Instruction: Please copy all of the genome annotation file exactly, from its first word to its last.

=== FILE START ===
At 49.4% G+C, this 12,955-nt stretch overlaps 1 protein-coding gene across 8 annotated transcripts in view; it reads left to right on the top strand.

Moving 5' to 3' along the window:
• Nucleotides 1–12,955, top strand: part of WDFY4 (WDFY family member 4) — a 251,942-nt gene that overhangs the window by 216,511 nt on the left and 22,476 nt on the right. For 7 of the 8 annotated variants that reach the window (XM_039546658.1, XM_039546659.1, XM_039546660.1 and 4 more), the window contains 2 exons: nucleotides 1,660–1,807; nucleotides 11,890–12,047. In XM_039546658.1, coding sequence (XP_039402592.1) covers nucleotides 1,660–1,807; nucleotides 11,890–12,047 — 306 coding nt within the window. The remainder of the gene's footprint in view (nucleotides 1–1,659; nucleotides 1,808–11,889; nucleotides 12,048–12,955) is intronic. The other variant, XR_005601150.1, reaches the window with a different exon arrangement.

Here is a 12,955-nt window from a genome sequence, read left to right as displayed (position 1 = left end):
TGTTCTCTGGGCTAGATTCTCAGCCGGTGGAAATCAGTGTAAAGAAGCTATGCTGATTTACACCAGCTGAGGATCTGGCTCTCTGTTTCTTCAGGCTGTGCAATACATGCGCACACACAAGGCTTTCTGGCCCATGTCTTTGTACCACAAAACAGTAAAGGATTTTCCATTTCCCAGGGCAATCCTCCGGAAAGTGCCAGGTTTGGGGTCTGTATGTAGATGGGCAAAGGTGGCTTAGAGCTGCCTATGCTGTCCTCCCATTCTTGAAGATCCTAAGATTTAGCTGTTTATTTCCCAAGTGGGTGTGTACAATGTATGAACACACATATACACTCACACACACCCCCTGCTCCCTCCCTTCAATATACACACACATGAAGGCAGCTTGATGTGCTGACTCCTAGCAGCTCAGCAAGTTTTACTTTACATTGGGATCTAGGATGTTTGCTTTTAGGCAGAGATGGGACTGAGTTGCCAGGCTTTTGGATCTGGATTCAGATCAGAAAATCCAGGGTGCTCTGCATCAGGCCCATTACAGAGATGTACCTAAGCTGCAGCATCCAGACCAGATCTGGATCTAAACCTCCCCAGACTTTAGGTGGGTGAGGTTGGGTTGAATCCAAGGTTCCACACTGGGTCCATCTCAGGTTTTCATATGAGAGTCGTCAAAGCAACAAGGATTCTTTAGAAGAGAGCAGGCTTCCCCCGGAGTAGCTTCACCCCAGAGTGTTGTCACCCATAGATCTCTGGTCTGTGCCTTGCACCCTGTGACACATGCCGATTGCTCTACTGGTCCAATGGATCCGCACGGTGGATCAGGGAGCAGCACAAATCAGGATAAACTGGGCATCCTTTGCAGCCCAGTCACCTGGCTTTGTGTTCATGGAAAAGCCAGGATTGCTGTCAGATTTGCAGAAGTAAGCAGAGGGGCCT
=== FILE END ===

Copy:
At 49.4% G+C, this 12,955-nt stretch overlaps 1 protein-coding gene across 8 annotated transcripts in view; it reads left to right on the top strand.

Moving 5' to 3' along the window:
• Nucleotides 1–12,955, top strand: part of WDFY4 (WDFY family member 4) — a 251,942-nt gene that overhangs the window by 216,511 nt on the left and 22,476 nt on the right. For 7 of the 8 annotated variants that reach the window (XM_039546658.1, XM_039546659.1, XM_039546660.1 and 4 more), the window contains 2 exons: nucleotides 1,660–1,807; nucleotides 11,890–12,047. In XM_039546658.1, coding sequence (XP_039402592.1) covers nucleotides 1,660–1,807; nucleotides 11,890–12,047 — 306 coding nt within the window. The remainder of the gene's footprint in view (nucleotides 1–1,659; nucleotides 1,808–11,889; nucleotides 12,048–12,955) is intronic. The other variant, XR_005601150.1, reaches the window with a different exon arrangement.

Here is a 12,955-nt window from a genome sequence, read left to right as displayed (position 1 = left end):
TGTTCTCTGGGCTAGATTCTCAGCCGGTGGAAATCAGTGTAAAGAAGCTATGCTGATTTACACCAGCTGAGGATCTGGCTCTCTGTTTCTTCAGGCTGTGCAATACATGCGCACACACAAGGCTTTCTGGCCCATGTCTTTGTACCACAAAACAGTAAAGGATTTTCCATTTCCCAGGGCAATCCTCCGGAAAGTGCCAGGTTTGGGGTCTGTATGTAGATGGGCAAAGGTGGCTTAGAGCTGCCTATGCTGTCCTCCCATTCTTGAAGATCCTAAGATTTAGCTGTTTATTTCCCAAGTGGGTGTGTACAATGTATGAACACACATATACACTCACACACACCCCCTGCTCCCTCCCTTCAATATACACACACATGAAGGCAGCTTGATGTGCTGACTCCTAGCAGCTCAGCAAGTTTTACTTTACATTGGGATCTAGGATGTTTGCTTTTAGGCAGAGATGGGACTGAGTTGCCAGGCTTTTGGATCTGGATTCAGATCAGAAAATCCAGGGTGCTCTGCATCAGGCCCATTACAGAGATGTACCTAAGCTGCAGCATCCAGACCAGATCTGGATCTAAACCTCCCCAGACTTTAGGTGGGTGAGGTTGGGTTGAATCCAAGGTTCCACACTGGGTCCATCTCAGGTTTTCATATGAGAGTCGTCAAAGCAACAAGGATTCTTTAGAAGAGAGCAGGCTTCCCCCGGAGTAGCTTCACCCCAGAGTGTTGTCACCCATAGATCTCTGGTCTGTGCCTTGCACCCTGTGACACATGCCGATTGCTCTACTGGTCCAATGGATCCGCACGGTGGATCAGGGAGCAGCACAAATCAGGATAAACTGGGCATCCTTTGCAGCCCAGTCACCTGGCTTTGTGTTCATGGAAAAGCCAGGATTGCTGTCAGATTTGCAGAAGTAAGCAGAGGGGCCT